The North Carolina School Boards Association (NCSBA) has severed ties completely with the National School Boards Association (NSBA) following a series of events, including the national organization asking the federal government for help dealing with “threats of violence and acts of intimidation” at local school board meetings across the country.
The national organization faced a backlash and was forced to apologize over what some critics called an attempt to use federal law enforcement to quash the free speech of parents concerned about what was happening in schools.
In a letter last week announcing its break from the national organization, the NCSBA said it’s been worried about “governance and financial issues” at the national organization for years.
“The September 29 letter from NSBA to President Biden, in both its inflammatory language and the request for federal agencies to intervene in our communities, was just one in a series of lapses in governance,” the NCSBA letter states.
The letter also says that NCSBA is concerned about safety at school board meetings but “believes that local law enforcement is in the best position to respond to those concerns.”
In September, NCSBA reached out to Gov. Roy Cooper and lawmakers asking for help with school board threats. Specifically, they were asking lawmakers to change the requirement that districts revisit their mask policies every month. Meetings where local school boards have to vote on the issue of masks are often a source of strife.
At the time, Lauren Horsch, communications adviser to Senate President Pro Tempore Phil Berger, R-Rockingham, said: “That some people are protesting decisions of their elected leaders is not legitimate grounds to change a law.”
Today, Sen. Deanna Ballard, R-Watauga, commented in an emailed statement on the NCSBA decision to sever ties with the national organization. She is a chair of both the Senate Education and Education Appropriations committees.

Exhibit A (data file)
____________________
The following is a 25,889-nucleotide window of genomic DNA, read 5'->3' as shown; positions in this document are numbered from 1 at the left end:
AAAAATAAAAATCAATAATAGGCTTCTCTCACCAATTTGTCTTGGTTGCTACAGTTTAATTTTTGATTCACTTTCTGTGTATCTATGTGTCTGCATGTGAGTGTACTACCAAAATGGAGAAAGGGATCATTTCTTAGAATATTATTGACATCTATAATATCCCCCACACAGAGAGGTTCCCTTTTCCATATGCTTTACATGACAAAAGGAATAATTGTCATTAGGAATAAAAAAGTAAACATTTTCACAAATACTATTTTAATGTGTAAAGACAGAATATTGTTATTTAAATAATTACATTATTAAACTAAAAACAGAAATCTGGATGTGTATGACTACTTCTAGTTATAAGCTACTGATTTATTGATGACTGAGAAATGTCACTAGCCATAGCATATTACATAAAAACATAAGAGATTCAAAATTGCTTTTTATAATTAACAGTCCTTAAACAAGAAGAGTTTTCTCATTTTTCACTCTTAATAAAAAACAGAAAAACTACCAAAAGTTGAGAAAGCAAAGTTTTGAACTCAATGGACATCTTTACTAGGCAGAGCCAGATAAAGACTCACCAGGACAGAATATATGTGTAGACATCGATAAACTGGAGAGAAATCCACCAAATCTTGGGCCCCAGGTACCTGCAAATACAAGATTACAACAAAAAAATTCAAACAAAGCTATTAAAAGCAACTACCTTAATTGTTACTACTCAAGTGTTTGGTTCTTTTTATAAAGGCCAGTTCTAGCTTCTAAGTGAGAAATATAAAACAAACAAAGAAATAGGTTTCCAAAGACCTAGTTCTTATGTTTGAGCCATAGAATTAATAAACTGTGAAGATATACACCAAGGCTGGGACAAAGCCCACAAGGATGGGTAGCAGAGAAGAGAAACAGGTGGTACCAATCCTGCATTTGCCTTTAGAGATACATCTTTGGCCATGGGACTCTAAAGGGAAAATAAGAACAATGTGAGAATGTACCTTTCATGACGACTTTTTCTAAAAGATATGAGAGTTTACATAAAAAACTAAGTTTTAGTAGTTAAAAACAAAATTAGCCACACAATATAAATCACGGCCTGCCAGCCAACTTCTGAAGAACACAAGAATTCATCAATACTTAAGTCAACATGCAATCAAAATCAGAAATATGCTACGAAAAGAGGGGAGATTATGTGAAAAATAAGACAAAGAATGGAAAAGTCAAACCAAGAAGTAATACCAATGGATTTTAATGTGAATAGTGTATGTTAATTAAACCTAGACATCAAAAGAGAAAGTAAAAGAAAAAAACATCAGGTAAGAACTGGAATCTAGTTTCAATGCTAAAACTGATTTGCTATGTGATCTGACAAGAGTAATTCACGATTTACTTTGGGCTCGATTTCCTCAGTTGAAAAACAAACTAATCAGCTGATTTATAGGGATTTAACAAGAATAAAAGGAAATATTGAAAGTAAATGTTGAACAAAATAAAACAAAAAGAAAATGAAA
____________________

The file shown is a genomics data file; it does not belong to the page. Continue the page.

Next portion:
“It’s reassuring to see a state education association that’s not beholden to a political agenda. Every new headline about the national group’s behavior shows just how appalling the organization has become,” Ballard said. “I applaud our school boards association for taking a principled stand and calling out this behavior.”
Worries over what’s happening at local school boards are rampant. After the September letter from the NSBA, U.S. Attorney General Merrick Garland sent out a memo saying the federal Department of Justice “is committed to using its authority and resources to discourage these threats, identify them when they occur, and prosecute them when appropriate.”
He then faced pushback after critics began saying that he was sending the FBI after parents protesting at school board meetings, a notion he said wasn’t true during his testimony to the Senate Judiciary Committee a few weeks ago.
“The only thing we are concerned about is violence and threats of violence against school officials, school teachers, school staff,” USA Today quoted him as saying during his testimony.
State Superintendent of Public Instruction Catherine Truitt, State Board of Education Chair Eric Davis, and Vice Chair Alan Duncan released a joint statement in September about safety concerns at district school board meetings.
“Our schools and district buildings should remain safe havens, and these acts of aggression cannot be tolerated. Our school board members and local leaders should not be threatened,” the statement read. “Especially in times of disagreement, we should act with civility and respect for our teachers, local boards, superintendents, and school staff who are doing their best throughout this unprecedented time to lead, guide and educate our students.”